Known for her buttery Southern dishes and extra sweet iced tea, celebrity chef Paula Deen built her life and career around an unhealthy diet. At age 64, Deen was diagnosed with type 2 diabetes. Rather than walk away from her love of good food, however, the chef lost 30 pounds by replacing high-calorie treats with healthier options. For example, where she once enjoyed potato chips and cookies, she now opts for Greek salads and sugar-free ice cream.
Television broadcaster Dick Clark was first diagnosed with type 2 diabetes at age 64, though he didn’t go public with his diagnosis for another 10 years. Despite a stroke in 2004, Clark returned to the small screen to host the New Year’s Eve countdown in 2005-2006. The TV legend led a full life after his diagnosis until he passed away in 2012 at the age of 82.
Goodfellas and Law & Order actor Paul Sorvino suffered from fatigue and thirst for months before finally being diagnosed with type 2 diabetes in 2006. His daughter Mira was determined to help her father turn his health and life around. With her support, Sorvino began eating healthier, exercising, taking his medication, and injecting insulin daily. As a result, he now has his diabetes under control and is able to continue enjoying life with Mira, as well as his other friends and family.
Family history and obesity are two key risk factors for diabetes, and American Idol judge Randy Jackson had both. His father was a diabetic, and the scale topped 300 pounds when he stepped on it in 2002. Despite the risk factors, the music producer was still shocked by his diagnosis of type 2 diabetes and high blood pressure. Motivated to get healthy, the star underwent gastric bypass surgery, lost nearly 100 pounds, changed his diet, exercised daily, and got his diabetes under control.
Dorian Gregory, actor and host of Soul Train, has been managing type 1 diabetes since he was nine years old. His inspiring advice to others with the disease? “Make the maintenance of your diabetes fit your construct. If you’re forgetful, set alarms to remind you of what you [have to do]. Know that life is our medicine, not just the shots or pills we take. Exercise, food, sleep, [and] management of stress is also our medicine. Take all your medicine, and you will be well.”
When Mike Huckabee was diagnosed with diabetes in 2003, he applied the same drive that he displayed in the presidential race to his new journey— one toward better health. The Fox News host decreased his caloric intake from 3,000 calories a day to just 1,600. Within two years, he was running marathons and reported that all symptoms of his diabetes were gone.
When former Designing Women star Delta Burke was diagnosed with type 2 diabetes in 1997, she refused to let it stand in the way of a normal life. She told one reporter, “I learned how to, on the set, have certain kinds of snacks that were readily available to me. I test my blood sugar in public and I’ll give myself shots in front of people, and after a while it becomes normal.” Burke was ultimately able to improve her blood sugar with the help of medication and a healthier diet.
Billie Jean King
Tennis champion Billie Jean King was 63 years old when she was diagnosed with type 2 diabetes. Her family history and past eating disorder both put her at risk for the disease. The former athlete manages her diagnosis by exercising frequently, taking her medication, and testing her blood sugar daily. She now likes to encourage others with diabetes, saying, “Just know that you can live a normal, wonderful, terrific, active life.”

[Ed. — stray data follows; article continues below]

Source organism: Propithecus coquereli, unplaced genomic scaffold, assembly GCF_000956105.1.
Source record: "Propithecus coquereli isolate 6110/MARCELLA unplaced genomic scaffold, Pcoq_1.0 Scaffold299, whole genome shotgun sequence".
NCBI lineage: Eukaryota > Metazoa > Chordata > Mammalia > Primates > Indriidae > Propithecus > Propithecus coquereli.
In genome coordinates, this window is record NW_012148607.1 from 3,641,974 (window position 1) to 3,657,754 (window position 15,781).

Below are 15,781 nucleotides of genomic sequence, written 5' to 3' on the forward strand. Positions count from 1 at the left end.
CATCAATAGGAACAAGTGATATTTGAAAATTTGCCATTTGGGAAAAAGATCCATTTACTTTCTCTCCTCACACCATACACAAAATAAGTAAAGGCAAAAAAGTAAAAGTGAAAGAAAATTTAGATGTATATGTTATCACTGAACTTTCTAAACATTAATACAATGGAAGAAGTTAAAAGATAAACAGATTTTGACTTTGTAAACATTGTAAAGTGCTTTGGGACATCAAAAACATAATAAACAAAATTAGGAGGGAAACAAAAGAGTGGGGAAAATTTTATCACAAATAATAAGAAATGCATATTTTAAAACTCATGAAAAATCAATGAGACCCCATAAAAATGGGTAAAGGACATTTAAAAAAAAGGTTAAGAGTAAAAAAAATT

Grammy-award winner Pattie LaBelle was diagnosed with diabetes in 1994. She later confessed, “I was hooked on fried chicken and pasta,” though she didn’t know she was sick until she passed out while performing on stage. The star totally transformed her lifestyle, took on the nickname “the divabetic,” and released three diabetic-friendly cookbooks for others facing type 2 diabetes.
Larry King, CNN anchor and star of Larry King Live, was first put on diabetes medication in 1995, nearly ten years after suffering a heart attack in 1987. Despite the trials with his health, the talk show host didn’t retire until 2010. His book Taking on Heart Disease provides a look at the lifestyle changes he made in order to move forward in his life and career following his diagnosis.
Fans of The Price is Right may notice that host Drew Carey has lost a lot of weight since his days on Whose Line Is It Anyway? on ABC. That’s because the sitcom star used his diagnosis of type 2 diabetes as his motivation to cut carbs, hit the gym, and shed the extra weight responsible for his health problems. After losing 80 pounds, Carey reported, “I’m not diabetic anymore. No medication needed.”
Despite his career as a professional athlete, former Major League Baseball player David Wells battled unhealthy weight gain for years until he was ultimately diagnosed with type 2 diabetes in 2007. Instead of accepting defeat, the left-handed pitcher used the diagnosis as the push he needed to make some serious lifestyle changes. Wells told ESPN that he was managing the disease by eliminating alcohol, rice, potatoes, white bread, and pasta from his diet.
Former NBA star Earl Monroe was shocked when doctors told him he had type 2 diabetes. He remembers, “I was always active and thought I ate well.” The diagnosis was a wake-up call and inspired Monroe to follow a stricter diet and look for more opportunities to exercise. As a result, the retired athlete got his blood sugar under control and was even able to cut back on his diabetes medications. He encourages others by saying, “I found that once you start eating better, it becomes automatic. Healthy eating gets easier.”